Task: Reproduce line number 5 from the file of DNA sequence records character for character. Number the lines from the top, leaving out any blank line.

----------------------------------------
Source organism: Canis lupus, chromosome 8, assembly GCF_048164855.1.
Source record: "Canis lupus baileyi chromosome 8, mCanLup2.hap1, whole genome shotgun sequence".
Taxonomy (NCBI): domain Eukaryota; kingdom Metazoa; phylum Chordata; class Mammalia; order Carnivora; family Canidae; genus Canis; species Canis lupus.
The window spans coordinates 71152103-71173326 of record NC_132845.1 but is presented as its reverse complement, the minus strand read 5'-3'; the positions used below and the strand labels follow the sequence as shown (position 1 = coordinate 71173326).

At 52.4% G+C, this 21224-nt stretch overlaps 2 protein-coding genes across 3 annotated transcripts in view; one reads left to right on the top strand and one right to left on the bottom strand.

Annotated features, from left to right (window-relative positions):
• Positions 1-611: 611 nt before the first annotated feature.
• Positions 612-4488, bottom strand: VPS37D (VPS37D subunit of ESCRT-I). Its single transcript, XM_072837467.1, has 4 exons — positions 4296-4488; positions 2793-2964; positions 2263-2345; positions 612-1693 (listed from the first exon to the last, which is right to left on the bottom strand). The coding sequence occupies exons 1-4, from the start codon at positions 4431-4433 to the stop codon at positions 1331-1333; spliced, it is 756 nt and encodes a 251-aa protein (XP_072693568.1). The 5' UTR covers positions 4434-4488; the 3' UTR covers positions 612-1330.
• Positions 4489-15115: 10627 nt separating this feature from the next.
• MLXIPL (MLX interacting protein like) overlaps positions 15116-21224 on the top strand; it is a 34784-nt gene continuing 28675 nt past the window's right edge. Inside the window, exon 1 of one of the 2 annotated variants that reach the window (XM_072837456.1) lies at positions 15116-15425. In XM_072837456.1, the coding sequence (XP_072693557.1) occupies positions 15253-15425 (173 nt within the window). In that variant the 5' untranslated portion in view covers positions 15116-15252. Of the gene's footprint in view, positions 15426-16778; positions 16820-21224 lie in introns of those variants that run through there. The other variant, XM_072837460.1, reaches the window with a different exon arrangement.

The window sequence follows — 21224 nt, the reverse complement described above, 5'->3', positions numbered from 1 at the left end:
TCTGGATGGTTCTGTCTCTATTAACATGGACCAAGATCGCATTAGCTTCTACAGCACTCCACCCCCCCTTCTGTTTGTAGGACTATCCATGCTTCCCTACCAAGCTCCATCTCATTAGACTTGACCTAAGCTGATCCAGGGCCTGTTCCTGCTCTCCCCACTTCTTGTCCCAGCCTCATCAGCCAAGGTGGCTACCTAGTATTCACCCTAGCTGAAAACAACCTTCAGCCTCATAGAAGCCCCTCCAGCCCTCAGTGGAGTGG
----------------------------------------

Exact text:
At 52.4% G+C, this 21224-nt stretch overlaps 2 protein-coding genes across 3 annotated transcripts in view; one reads left to right on the top strand and one right to left on the bottom strand.